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How to Break a Toddler's Defiant Behavior

by Tiffany Raiford

Toddlers are a perfect marriage of sweet and wonderful and just defiant enough to make you feel a little crazy. Your toddler is going to offer sweet kisses in one breath and in the next start jumping off the back of the couch despite your sharp commands to stop. It’s her job to explore, learn and figure things out, but sometimes her defiance crosses a line. When your toddler’s defiance is out of hand, or you simply want to prevent it from getting out of hand, you have to learn how to discipline and deal with her in a way that promotes positive growth and learning.

Redirect your toddler’s behavior so that what you consider defiant behavior becomes acceptable behavior, advises Zero to Three, the national center for families of small children. For example, if your artistic toddler decides he wants to create his newest masterpiece on his bedroom walls and you tell him to stop to no avail, gently remove him from the setting and place him at the table with a piece of paper. Explain to him that you love that he enjoys drawing and coloring but that the only place he can draw and color is on paper at the table. This type of redirection doesn’t make him feel that he’s in trouble or that he’s bad, and he gets to continue doing what he wanted without upsetting anyone or breaking any rules.

Keep it simple, advises Laura Markham, a mother and clinical psychologist, writing at Ahaparenting.com. When your toddler is behaving defiantly, she is more likely to respond to simple instructions or reasons than she is something more complicated. Don't explain the problem to her in a way she will not understand, such as the same way you’d explain it to her 10-year-old sibling. For example, if she’s pulling the dog’s tail, remove her hand from the dog and tell her no. She might not pick it up right away, but if you are consistent in keeping your explanations simple, she is more likely to understand.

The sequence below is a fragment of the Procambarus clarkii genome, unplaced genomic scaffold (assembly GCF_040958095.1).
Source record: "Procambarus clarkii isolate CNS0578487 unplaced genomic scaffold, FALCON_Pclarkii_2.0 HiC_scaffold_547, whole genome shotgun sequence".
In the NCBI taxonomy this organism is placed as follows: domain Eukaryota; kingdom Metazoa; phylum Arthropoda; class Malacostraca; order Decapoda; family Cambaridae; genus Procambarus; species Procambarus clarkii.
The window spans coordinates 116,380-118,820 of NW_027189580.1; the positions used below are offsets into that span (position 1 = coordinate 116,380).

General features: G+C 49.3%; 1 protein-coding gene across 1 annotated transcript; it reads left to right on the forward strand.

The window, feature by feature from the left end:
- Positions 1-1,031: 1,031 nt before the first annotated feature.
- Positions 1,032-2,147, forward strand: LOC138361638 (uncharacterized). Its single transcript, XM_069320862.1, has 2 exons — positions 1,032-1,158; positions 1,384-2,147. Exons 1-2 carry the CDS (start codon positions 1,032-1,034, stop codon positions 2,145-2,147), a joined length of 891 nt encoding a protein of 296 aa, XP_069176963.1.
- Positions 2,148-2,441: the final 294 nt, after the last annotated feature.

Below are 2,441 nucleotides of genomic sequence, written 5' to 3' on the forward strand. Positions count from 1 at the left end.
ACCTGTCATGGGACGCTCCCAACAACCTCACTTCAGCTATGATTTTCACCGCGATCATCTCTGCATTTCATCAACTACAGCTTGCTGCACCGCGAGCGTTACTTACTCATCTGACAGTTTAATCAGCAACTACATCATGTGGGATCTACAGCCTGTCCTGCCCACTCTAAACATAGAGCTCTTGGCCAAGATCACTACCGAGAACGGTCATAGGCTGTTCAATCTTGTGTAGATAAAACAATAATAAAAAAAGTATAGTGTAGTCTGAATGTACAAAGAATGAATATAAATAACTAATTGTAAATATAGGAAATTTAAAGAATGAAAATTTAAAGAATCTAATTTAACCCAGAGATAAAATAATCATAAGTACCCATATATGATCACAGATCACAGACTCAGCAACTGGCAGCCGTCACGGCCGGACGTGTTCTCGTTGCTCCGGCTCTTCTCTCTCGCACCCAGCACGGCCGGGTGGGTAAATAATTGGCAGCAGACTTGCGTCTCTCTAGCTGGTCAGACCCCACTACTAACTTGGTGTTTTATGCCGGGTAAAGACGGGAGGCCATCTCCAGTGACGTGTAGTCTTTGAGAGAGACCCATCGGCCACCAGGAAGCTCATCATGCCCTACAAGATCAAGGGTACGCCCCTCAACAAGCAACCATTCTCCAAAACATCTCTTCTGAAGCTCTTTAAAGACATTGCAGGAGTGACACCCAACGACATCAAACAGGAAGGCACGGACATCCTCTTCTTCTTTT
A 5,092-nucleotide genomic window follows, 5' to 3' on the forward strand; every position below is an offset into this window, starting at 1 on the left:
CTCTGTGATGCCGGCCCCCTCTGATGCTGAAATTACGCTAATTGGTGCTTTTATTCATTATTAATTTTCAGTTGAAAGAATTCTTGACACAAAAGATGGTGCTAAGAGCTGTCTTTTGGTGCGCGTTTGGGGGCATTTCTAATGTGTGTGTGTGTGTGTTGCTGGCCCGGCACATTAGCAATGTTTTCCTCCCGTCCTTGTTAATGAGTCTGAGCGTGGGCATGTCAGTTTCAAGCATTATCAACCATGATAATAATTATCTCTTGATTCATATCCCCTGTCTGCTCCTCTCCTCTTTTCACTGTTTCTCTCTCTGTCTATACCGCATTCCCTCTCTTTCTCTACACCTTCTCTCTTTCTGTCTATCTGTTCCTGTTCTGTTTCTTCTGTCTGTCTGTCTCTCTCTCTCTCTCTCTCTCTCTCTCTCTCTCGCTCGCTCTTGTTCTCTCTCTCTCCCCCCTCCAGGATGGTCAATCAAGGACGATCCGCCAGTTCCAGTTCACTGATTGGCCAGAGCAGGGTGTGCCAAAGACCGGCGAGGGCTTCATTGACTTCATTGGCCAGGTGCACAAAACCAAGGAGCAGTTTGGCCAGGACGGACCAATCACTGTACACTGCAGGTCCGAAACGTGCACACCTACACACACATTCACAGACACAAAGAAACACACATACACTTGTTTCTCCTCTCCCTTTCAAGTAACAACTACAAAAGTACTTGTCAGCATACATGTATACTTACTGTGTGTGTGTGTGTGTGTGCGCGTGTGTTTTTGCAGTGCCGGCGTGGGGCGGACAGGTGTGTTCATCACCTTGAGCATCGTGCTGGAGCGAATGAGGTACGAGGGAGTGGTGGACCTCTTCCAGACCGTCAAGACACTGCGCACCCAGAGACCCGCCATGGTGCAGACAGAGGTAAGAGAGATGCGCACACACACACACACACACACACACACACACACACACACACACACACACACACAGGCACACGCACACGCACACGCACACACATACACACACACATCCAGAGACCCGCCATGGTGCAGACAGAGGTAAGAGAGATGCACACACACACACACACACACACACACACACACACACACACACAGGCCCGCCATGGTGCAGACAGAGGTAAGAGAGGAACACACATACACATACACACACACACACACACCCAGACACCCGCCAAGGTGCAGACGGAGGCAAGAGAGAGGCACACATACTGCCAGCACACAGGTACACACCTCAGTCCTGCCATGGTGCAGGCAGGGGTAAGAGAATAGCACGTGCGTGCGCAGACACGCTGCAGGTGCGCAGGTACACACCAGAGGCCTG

Let him take control of his own life just a little. According to Zero to Three, even toddlers want to experience the feeling of being in control of their own lives. Their defiance is often a way of taking control of their own lives and doing activities their own way. You can reduce your toddler’s defiance by giving him choices, which give him an element of control. For example, if his favorite form of defiance is to fight you to the death when it comes to getting dressed in the morning, let him take control to a degree. Give him two or three different outfits and ask him to choose the one he wants to wear and dress himself as much as he can without your help.

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